(Almost) everything you wanted to know about baptism

LINDSEY ASKS: All Protestants practice baptism by immersion — true or false?

THE GUY ANSWERS: False. Protestants are divided over many tenets and that includes baptism.

Churches that rarely or never fully immerse candidates’ bodies in water include the Lutheran, Methodist, Anglican (or Episcopal), Presbyterian, Reformed, etc.

On the opposite side, immersion is mandatory with Baptists and many others. Also, churches in the second category believe candidates must be able to profess personal faith, ruling out infant baptism which they say was not Christianity’s original practice, and often hold an infant “dedication” ceremony instead. There’s also disagreement on the theology of baptism and whether it’s a “sacrament.”

U.S. Catholic, Presbyterian and Reformed delegates recently affirmed two baptism rules dating from Christianity’s earliest doctrinal manual, the Didache (A.D. 120 or before): To be valid, baptism is performed “with flowing water” as the names of the three persons in the Trinity are pronounced. Note that the water is poured rather than “sprinkled” as these churches used to say.

The invocation of the divine Trinity is taken verbatim from Jesus’ “great commission” in the New Testament: “Go therefore and make disciples of all nations, baptizing them in the name of the Father and of the Son and of the Holy Spirit” (Matthew 28:19).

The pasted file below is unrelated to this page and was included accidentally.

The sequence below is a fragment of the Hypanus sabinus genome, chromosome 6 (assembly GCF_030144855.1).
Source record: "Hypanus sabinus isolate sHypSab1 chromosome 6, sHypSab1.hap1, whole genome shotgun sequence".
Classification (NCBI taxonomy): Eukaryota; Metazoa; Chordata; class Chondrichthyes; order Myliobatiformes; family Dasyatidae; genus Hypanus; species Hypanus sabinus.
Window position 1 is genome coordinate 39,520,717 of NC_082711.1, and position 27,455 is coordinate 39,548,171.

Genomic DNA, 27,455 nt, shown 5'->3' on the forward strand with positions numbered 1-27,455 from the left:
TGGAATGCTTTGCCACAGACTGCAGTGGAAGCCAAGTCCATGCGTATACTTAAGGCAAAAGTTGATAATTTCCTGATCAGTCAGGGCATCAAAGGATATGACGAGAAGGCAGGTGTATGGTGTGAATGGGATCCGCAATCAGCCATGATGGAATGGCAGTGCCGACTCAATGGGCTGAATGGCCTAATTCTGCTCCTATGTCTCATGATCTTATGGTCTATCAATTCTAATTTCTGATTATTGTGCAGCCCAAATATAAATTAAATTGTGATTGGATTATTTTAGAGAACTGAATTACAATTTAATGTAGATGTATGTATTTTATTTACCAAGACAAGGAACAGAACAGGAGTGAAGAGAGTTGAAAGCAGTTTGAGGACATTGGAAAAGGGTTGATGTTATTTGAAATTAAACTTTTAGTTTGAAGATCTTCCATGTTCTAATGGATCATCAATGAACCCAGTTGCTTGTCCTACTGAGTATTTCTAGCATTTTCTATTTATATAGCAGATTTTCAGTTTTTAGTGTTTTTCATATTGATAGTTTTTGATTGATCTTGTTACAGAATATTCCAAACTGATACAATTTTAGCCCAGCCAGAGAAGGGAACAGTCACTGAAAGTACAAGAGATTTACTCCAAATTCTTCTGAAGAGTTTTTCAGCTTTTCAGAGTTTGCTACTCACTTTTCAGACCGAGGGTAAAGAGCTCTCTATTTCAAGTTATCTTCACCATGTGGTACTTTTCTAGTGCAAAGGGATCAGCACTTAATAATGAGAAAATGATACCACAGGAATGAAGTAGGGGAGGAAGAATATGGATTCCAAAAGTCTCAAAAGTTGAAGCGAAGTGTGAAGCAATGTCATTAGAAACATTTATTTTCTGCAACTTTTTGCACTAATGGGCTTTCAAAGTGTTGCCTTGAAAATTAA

Surprisingly, the Catholic Church is so favorable toward immersion it sounds almost Baptist, even though it rarely practices that mode. The Orthodox Church requires immersion for infants, who account for most of its baptisms.

In Catholicism, the Catechism calls immersion “the original and full sign of” baptism and says the rite is “performed in the most expressive way by triple immersion in the baptismal water.” However, the text adds that “from ancient times” baptism has also been “conferred by pouring the water three times over the candidate’s head.” So Catholicism allows either immersion or pouring, depending on personal preference, tradition and circumstances.

Read the Full Article at Patheos: Get Religion.



About Trite Static

I enjoy coffee with cream and tea with sugar and am only able to knit in squares.
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